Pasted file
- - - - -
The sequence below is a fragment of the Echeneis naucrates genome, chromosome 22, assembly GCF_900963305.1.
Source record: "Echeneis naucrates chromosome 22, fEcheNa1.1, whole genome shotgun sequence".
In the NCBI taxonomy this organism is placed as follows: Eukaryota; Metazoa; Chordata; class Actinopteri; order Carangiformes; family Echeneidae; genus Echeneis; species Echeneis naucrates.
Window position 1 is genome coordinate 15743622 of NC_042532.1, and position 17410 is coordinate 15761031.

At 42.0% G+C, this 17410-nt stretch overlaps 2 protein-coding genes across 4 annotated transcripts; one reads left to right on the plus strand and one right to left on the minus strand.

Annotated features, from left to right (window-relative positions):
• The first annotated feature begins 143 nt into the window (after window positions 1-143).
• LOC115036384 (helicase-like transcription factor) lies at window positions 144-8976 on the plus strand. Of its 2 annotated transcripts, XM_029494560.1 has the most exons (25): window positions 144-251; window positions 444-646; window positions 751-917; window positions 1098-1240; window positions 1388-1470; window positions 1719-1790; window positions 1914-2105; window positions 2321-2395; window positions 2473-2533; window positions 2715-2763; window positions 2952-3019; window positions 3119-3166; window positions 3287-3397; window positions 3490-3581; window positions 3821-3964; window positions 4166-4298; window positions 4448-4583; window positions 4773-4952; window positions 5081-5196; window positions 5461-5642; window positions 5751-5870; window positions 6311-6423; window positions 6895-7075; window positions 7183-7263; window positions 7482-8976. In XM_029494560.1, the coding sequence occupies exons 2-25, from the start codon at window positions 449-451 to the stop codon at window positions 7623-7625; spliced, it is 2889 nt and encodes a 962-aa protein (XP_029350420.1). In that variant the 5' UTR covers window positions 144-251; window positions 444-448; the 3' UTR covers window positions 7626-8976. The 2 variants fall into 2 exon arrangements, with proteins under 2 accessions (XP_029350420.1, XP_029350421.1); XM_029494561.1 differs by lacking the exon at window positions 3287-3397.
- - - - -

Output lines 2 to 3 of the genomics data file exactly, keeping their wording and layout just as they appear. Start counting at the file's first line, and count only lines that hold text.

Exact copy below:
Source record: "Echeneis naucrates chromosome 22, fEcheNa1.1, whole genome shotgun sequence".
In the NCBI taxonomy this organism is placed as follows: Eukaryota; Metazoa; Chordata; class Actinopteri; order Carangiformes; family Echeneidae; genus Echeneis; species Echeneis naucrates.